In the spirit of this edition's Literary Britain, I'm dedicating Around Town to specific places from novels set in the capital.
Christmas has been celebrated in Merry England for more than a thousand years. Some customs melt back even further to pagan traditions. At a time of year when twilight falls mid-afternoon and frost hovers on the breath, the joy of nighttime sparkle, mulled wine, music and entertainment is as welcome to a modern, city-hardened Londoner as any rustic medieval reveler.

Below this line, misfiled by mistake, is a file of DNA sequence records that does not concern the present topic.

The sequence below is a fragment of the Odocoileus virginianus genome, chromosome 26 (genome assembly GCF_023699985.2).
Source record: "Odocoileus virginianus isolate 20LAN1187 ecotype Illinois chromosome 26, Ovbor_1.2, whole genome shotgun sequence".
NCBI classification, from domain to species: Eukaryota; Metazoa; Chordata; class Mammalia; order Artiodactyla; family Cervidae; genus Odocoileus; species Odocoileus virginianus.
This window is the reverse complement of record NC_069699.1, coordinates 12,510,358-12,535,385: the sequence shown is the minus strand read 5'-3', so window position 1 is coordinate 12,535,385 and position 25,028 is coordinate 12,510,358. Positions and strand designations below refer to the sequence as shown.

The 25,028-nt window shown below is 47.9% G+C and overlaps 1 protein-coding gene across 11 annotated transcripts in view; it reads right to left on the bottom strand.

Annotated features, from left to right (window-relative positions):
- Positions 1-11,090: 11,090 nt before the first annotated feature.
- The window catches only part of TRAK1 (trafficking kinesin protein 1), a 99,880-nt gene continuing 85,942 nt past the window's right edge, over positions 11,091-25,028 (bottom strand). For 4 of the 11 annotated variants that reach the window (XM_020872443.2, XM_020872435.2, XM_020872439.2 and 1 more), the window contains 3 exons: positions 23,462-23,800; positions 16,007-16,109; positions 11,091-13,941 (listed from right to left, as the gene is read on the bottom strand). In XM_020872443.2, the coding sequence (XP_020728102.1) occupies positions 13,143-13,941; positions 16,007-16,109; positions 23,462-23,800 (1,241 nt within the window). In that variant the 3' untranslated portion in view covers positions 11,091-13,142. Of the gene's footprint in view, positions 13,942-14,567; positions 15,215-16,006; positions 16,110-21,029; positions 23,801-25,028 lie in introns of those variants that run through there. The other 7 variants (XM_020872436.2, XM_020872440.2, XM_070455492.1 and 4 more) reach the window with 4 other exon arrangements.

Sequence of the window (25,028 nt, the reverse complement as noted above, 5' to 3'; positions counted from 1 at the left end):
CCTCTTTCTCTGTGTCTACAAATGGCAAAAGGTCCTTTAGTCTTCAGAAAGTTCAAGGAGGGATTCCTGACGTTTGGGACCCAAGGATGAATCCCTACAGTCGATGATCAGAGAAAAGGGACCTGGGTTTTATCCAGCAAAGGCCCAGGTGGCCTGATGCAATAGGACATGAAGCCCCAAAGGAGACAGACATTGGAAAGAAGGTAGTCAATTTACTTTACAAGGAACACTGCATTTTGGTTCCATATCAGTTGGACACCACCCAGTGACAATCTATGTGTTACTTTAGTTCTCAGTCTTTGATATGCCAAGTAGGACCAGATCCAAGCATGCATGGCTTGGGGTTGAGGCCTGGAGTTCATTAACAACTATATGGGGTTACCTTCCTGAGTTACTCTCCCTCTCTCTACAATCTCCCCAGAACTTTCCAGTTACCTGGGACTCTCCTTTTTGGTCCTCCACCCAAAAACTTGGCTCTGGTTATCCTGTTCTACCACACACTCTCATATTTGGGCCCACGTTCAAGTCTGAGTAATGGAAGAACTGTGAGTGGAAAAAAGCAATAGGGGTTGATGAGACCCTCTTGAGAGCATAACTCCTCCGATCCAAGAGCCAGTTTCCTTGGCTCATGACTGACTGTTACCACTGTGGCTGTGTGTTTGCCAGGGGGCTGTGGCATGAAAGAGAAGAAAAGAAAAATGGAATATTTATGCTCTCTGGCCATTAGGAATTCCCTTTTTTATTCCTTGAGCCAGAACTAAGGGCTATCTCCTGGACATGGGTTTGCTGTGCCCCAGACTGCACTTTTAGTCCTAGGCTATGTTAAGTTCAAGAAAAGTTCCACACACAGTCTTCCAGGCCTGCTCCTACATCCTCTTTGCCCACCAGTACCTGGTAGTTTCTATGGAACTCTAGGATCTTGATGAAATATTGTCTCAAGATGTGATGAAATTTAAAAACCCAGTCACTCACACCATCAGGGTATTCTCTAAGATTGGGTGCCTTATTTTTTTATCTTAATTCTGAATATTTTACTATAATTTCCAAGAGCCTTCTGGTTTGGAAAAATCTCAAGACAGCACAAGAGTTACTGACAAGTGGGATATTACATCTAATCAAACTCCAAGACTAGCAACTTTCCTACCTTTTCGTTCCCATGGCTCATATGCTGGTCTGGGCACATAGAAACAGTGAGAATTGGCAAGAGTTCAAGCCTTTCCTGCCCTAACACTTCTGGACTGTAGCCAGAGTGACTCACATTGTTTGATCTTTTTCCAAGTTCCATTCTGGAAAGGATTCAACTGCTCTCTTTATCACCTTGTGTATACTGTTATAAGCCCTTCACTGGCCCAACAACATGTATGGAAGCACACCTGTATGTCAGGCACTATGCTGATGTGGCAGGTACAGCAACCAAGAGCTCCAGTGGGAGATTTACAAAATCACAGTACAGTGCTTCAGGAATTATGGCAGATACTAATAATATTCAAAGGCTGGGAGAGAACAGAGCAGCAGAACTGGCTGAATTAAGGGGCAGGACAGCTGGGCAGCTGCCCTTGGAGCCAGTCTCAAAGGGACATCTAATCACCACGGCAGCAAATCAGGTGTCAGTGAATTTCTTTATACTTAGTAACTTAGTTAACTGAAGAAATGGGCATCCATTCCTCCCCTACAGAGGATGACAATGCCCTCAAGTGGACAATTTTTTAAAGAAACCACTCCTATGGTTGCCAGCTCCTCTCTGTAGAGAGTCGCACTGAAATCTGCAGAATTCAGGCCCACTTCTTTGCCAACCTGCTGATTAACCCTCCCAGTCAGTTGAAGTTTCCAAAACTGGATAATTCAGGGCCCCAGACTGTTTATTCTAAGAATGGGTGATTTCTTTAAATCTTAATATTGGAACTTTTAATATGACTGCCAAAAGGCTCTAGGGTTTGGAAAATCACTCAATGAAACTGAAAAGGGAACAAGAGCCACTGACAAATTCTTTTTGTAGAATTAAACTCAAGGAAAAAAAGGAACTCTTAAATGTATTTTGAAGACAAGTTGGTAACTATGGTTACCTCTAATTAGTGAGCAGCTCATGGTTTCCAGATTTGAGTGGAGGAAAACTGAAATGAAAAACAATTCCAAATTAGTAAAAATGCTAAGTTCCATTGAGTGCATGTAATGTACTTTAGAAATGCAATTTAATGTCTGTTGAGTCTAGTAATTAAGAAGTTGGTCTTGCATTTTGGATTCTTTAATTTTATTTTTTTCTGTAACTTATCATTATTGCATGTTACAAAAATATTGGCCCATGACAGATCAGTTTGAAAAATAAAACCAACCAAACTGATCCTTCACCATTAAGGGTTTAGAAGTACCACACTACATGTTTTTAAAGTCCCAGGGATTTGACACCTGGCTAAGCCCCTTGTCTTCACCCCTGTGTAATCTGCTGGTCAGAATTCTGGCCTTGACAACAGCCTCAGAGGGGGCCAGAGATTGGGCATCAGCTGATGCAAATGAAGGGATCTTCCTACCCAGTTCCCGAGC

The south side of London’s river has historically played second fiddle to its sophisticated northern counterpart, always pampered with patronage, transport and money. Years of regeneration projects and downright lack of space, however, have slowly chipped away at the South Bank’s shabby image, and it has finally found its place in the sun. To walk from Tower Bridge to Putney would take the best part of a day, and that’s without stopping off to enjoy the sights you’re passing. Just as no one sensible would lump the City in with Westminster, Embankment and Chelsea, so Tower Bridge, London Bridge, Bankside, the South Bank and beyond are all destinations in their own right. London’s south side warrants several visits. Since medieval times, “south of the river” was the place Londoners went for fun, a legendary no-man’s land cab drivers refused to visit. The theaters, bearbaiting and brothels of Shakespeare’s day, the notorious Vauxhall Pleasure Gardens of the 18th century and the famous 1951 Festival of Britain, built on a bomb site, all promised escape. The festival’s site now forms the epicenter of a modern London pleasure zone. The Royal Festival Hall was, as the name suggests, built for the expo. It’s an extraordinary piece of postwar architecture, well worth enjoying. It has recently been renovated, stripped back to its original modernist lines. The hall hosts classical, contemporary and high-class pop events, and is a real treat to visit. It has a varied foyer program and a rather nice restaurant, the Skylon (named for the sadly lost centerpiece of the festival) boasting great food and an even better view of Westminster, the Embankment and the Thames. Its younger, quirkier sister, the Queen Elizabeth Hall, is sadly closed for muchneeded renovation until 2018, but her roof garden, which softens the Brutalist architecture, is still open and worth a (free) visit. Another love-it-or-hate-it Brutalist masterpiece, the National Theatre, is most definitely open for business. A sprawling labyrinth of cast concrete, it’s actually much softer than it first appears, and the choice of productions in its three main spaces is wide, challenging and usually excellent. Backstage tours are available, but I’ve never been on one. The entire complex may be reached via the Thames Path, which at this point is a wide promenade, with fairy lights in the plane trees and dozens of eateries of varying quality. Skateboarders have been whizzing round the undercroft below the buildings since the 1970s. If you’re walking across the delightful Hungerford Bridge, do look down at the southernmost pier at their secret skateboard graveyard. Each broken board has its own memorial, lovingly posted online. Run the sculpture-garden gauntlet of living statues in the walk up to the London Eye, still one of my top picks for any visit to the capital. On a clear day (or night), there really is something special about this most touristy of landmarks. Even I love being a tourist sometimes. Unless you have children with you, another tourist mecca, the former County Hall, is probably not one for the must-do list. It houses attractions such as the London Dungeon, Sea Life London Aquarium and Dreamworks’ Shrek’s Adventure, all squarely aimed at the family market. As you pass under Waterloo Bridge, however, a large market of second-hand book stalls makes for entertaining browsing, after which you might enjoy a coffee in the lobby of the British Film Institute or visit one of their four cinemas, always showing something offbeat. If you prefer your screens big, the massive, cylindrical IMAX cinema fills the entirety of Waterloo roundabout, now cloaked in tumbling Virginia creeper; it is rather beautiful to behold. Coming out of the underpass the other side allows one of the best (and only) ways to experience the grand, Art Nouveau entrance of Waterloo station, obscured from most angles by later construction. There are some curious things to see in the station itself, as there are in any London terminus, and I often nip up to the modern mezzanine to enjoy a coffee in Benugo, a decent chain, overlooking the bustle below. The former Eurostar line to Paris (now removed to St. Pancras) is being redesignated as a local line, so is currently under wraps. Behind the station, Waterloo turns into a different beast. Traditionally rather scruffy, the Cut is a funny little street full of curious, single-interest shops, though these are, like the rest of the capital, one by one, being swallowed and turned swanky. A lovely survivor, I Knit London describes itself as a “sanctuary for knitters,” and it is, indeed, more like a club than a store. It’s certainly the only yarn shop I know of that boasts a licensed bar. At the end of the Cut, in Westminster Bridge Road, a rather dull entranceway labeled Westminster Bridge House is worth scouting out for sheer novelty value. Looking up, you’ll see a grand Victorian edifice, the sole remnant of the Necropolis Railway—a railway for the dead. Well-to-do Londoners would bury their loved ones in the leafy, suburban Brookwood cemetery, traveling by train with the coffin. The railway was bombed in World War II and never rebuilt.